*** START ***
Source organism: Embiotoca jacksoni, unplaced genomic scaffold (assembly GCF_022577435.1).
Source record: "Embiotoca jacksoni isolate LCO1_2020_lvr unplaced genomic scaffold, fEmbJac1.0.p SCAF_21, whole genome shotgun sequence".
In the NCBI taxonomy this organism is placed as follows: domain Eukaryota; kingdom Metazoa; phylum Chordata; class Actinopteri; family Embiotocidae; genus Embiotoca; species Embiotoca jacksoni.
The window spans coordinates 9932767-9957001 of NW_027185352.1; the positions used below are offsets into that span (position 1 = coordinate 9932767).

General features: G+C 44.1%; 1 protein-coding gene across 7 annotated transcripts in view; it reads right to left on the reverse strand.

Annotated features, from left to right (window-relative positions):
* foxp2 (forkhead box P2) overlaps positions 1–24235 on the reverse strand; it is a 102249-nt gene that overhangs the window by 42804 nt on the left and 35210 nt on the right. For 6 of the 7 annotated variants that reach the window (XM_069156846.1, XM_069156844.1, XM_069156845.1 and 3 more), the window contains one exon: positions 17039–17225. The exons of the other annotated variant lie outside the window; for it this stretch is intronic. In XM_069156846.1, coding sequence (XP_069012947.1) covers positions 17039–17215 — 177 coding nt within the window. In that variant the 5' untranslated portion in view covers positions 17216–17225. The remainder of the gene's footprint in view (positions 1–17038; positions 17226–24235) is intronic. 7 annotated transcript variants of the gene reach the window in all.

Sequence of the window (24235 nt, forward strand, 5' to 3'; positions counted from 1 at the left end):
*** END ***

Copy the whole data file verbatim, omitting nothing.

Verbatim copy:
Source organism: Embiotoca jacksoni, unplaced genomic scaffold (assembly GCF_022577435.1).
Source record: "Embiotoca jacksoni isolate LCO1_2020_lvr unplaced genomic scaffold, fEmbJac1.0.p SCAF_21, whole genome shotgun sequence".
In the NCBI taxonomy this organism is placed as follows: domain Eukaryota; kingdom Metazoa; phylum Chordata; class Actinopteri; family Embiotocidae; genus Embiotoca; species Embiotoca jacksoni.
The window spans coordinates 9932767-9957001 of NW_027185352.1; the positions used below are offsets into that span (position 1 = coordinate 9932767).

General features: G+C 44.1%; 1 protein-coding gene across 7 annotated transcripts in view; it reads right to left on the reverse strand.

Annotated features, from left to right (window-relative positions):
* foxp2 (forkhead box P2) overlaps positions 1–24235 on the reverse strand; it is a 102249-nt gene that overhangs the window by 42804 nt on the left and 35210 nt on the right. For 6 of the 7 annotated variants that reach the window (XM_069156846.1, XM_069156844.1, XM_069156845.1 and 3 more), the window contains one exon: positions 17039–17225. The exons of the other annotated variant lie outside the window; for it this stretch is intronic. In XM_069156846.1, coding sequence (XP_069012947.1) covers positions 17039–17215 — 177 coding nt within the window. In that variant the 5' untranslated portion in view covers positions 17216–17225. The remainder of the gene's footprint in view (positions 1–17038; positions 17226–24235) is intronic. 7 annotated transcript variants of the gene reach the window in all.

Sequence of the window (24235 nt, forward strand, 5' to 3'; positions counted from 1 at the left end):